You have how many scents?
Five – Amber, Bergamot Mint, Frankincense Peach, Lavender Citrus, and Unscented
What was the process in picking that? How did you decide?
One of the things that I didn’t love about the natural space is that everyone smells so natural. I don’t want to smell natural. The only patchouli I like is the Tom Ford kind. But I’ve learned that perfume is full of bad stuff too. You want to put perfume on your clothes, not your skin. It used to be mostly flowers but not it’s about 80% petroleum products. It helps manufacturers make more and have the product last longer. But I bought every single essential oil and asked chemists if they had any natural perfumers.
One of our manufacturers is Lieberman, who’s been around for 100 years and have massive fields for essential oils. They also make the smells for Calvin Klein perfumes, so I got the best of both worlds.
I was just up there three weeks ago in Indiana and we were going over what works and what doesn’t.
It’s actually interesting because we’ve been using all this stuff for so long and we haven’t even thought twice about it.
When my friends got sick, I wasn’t reading beauty blogs or anything. I did not even know where to begin.
Are you guys completely organic? What’s the difference?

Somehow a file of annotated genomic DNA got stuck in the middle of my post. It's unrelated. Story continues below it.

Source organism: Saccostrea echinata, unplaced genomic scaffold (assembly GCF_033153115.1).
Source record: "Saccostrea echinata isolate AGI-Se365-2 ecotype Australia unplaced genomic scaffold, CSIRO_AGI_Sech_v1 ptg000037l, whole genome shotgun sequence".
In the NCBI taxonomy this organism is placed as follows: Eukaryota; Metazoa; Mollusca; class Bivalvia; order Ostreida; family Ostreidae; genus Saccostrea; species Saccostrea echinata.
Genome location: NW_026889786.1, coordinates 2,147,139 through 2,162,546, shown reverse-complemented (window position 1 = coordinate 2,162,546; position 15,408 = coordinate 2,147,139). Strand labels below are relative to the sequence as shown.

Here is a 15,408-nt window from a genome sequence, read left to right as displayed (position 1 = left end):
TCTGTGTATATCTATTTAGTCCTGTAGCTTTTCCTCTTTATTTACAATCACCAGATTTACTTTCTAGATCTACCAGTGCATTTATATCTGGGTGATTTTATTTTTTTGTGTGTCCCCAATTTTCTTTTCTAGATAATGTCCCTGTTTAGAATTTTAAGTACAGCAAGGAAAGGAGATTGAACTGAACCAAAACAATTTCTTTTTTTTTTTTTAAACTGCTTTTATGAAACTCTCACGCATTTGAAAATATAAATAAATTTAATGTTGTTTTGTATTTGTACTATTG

When we went 100% organic, the shorter our shelf life was. That’s not necessarily good either. Because when you the product goes bad, putting on rancid product is bad for you too. So much depends on why something isn’t organic. Is it pesticides? Take shea butter, for instance. It wasn’t the crop, it was the process. We use a natural process.
Can you explain that a little? I’m not sure I understand that.
If you bleach the shea butter, that’s bad. But if you use a natural alcohol to process it, then it’s not bad and it increases the shelf life from six months to two years.
How old is your company?
Two years old.
Have you had crazy growth?
So, the first year I still had my financial company. But I sold it about a year ago, and then everything just took off.
Is there a lot of competition? What differentiates Freedom from all these other people?
Yes! There’s a ton of competition. Everyone’s thinking about natural deodorant. But we have a lot of trial and error in it, we’ve really been through it. And of course, our design. Everyone else is really going the green route still. I think we look different and smell different. We’re smoother than some of the other guys, too. It feels nicer.
What’s your favorite scent? And what’s up next for you guys?
Bergamot mint! That’s what I wear. We have our lip line now, the lip balm. I am obsessed with olive oil and think it can cure everything, so we use olive oil and hemp oils in the lip balm.
What do you do for you, when you have the time?
One of our clients is TrueFusion and they have great yoga classes, which is my favorite thing in the world. I make sure to run in and do a vin yoga class whenever I can. It’s rare, but I really try.
Do you have any family traditions that are important to you?
Cake in the morning on your birthday, always. And latkes.